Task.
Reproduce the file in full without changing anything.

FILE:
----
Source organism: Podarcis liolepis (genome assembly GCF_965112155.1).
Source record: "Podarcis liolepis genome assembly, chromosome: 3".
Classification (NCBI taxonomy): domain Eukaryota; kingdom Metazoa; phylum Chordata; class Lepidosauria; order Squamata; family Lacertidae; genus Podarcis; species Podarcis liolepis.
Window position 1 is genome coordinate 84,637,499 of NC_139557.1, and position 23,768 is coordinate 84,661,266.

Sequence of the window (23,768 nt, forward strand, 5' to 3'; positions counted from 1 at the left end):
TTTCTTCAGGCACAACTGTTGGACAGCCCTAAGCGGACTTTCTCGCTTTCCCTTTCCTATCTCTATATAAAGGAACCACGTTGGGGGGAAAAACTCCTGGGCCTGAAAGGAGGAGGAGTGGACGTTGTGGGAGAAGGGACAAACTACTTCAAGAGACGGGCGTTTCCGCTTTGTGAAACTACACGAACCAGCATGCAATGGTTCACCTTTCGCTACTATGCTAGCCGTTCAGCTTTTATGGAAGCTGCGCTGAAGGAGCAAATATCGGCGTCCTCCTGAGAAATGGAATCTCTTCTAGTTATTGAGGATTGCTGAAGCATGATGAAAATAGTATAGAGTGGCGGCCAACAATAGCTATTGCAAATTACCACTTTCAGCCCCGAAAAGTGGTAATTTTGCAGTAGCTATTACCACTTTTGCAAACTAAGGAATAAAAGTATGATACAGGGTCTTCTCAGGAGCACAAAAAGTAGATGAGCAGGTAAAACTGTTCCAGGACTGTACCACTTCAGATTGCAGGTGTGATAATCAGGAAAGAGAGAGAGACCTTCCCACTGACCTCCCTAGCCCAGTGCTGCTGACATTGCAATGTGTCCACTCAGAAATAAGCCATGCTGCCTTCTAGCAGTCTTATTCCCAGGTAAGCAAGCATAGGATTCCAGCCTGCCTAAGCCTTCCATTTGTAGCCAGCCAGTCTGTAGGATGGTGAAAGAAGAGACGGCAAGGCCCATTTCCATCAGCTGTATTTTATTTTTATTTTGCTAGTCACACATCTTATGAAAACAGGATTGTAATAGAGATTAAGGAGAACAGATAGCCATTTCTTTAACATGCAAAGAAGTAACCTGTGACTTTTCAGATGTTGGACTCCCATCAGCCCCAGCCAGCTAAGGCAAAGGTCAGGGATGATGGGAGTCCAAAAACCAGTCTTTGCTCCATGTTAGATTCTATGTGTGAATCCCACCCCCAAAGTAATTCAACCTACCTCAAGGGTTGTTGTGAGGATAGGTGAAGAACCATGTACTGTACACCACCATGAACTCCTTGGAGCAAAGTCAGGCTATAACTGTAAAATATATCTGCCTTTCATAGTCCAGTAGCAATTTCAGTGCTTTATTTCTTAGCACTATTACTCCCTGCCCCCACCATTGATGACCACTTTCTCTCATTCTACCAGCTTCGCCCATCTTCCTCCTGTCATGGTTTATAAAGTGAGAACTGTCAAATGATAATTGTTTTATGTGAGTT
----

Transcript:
Source organism: Podarcis liolepis (genome assembly GCF_965112155.1).
Source record: "Podarcis liolepis genome assembly, chromosome: 3".
Classification (NCBI taxonomy): domain Eukaryota; kingdom Metazoa; phylum Chordata; class Lepidosauria; order Squamata; family Lacertidae; genus Podarcis; species Podarcis liolepis.
Window position 1 is genome coordinate 84,637,499 of NC_139557.1, and position 23,768 is coordinate 84,661,266.

Sequence of the window (23,768 nt, forward strand, 5' to 3'; positions counted from 1 at the left end):
TTTCTTCAGGCACAACTGTTGGACAGCCCTAAGCGGACTTTCTCGCTTTCCCTTTCCTATCTCTATATAAAGGAACCACGTTGGGGGGAAAAACTCCTGGGCCTGAAAGGAGGAGGAGTGGACGTTGTGGGAGAAGGGACAAACTACTTCAAGAGACGGGCGTTTCCGCTTTGTGAAACTACACGAACCAGCATGCAATGGTTCACCTTTCGCTACTATGCTAGCCGTTCAGCTTTTATGGAAGCTGCGCTGAAGGAGCAAATATCGGCGTCCTCCTGAGAAATGGAATCTCTTCTAGTTATTGAGGATTGCTGAAGCATGATGAAAATAGTATAGAGTGGCGGCCAACAATAGCTATTGCAAATTACCACTTTCAGCCCCGAAAAGTGGTAATTTTGCAGTAGCTATTACCACTTTTGCAAACTAAGGAATAAAAGTATGATACAGGGTCTTCTCAGGAGCACAAAAAGTAGATGAGCAGGTAAAACTGTTCCAGGACTGTACCACTTCAGATTGCAGGTGTGATAATCAGGAAAGAGAGAGAGACCTTCCCACTGACCTCCCTAGCCCAGTGCTGCTGACATTGCAATGTGTCCACTCAGAAATAAGCCATGCTGCCTTCTAGCAGTCTTATTCCCAGGTAAGCAAGCATAGGATTCCAGCCTGCCTAAGCCTTCCATTTGTAGCCAGCCAGTCTGTAGGATGGTGAAAGAAGAGACGGCAAGGCCCATTTCCATCAGCTGTATTTTATTTTTATTTTGCTAGTCACACATCTTATGAAAACAGGATTGTAATAGAGATTAAGGAGAACAGATAGCCATTTCTTTAACATGCAAAGAAGTAACCTGTGACTTTTCAGATGTTGGACTCCCATCAGCCCCAGCCAGCTAAGGCAAAGGTCAGGGATGATGGGAGTCCAAAAACCAGTCTTTGCTCCATGTTAGATTCTATGTGTGAATCCCACCCCCAAAGTAATTCAACCTACCTCAAGGGTTGTTGTGAGGATAGGTGAAGAACCATGTACTGTACACCACCATGAACTCCTTGGAGCAAAGTCAGGCTATAACTGTAAAATATATCTGCCTTTCATAGTCCAGTAGCAATTTCAGTGCTTTATTTCTTAGCACTATTACTCCCTGCCCCCACCATTGATGACCACTTTCTCTCATTCTACCAGCTTCGCCCATCTTCCTCCTGTCATGGTTTATAAAGTGAGAACTGTCAAATGATAATTGTTTTATGTGAGTT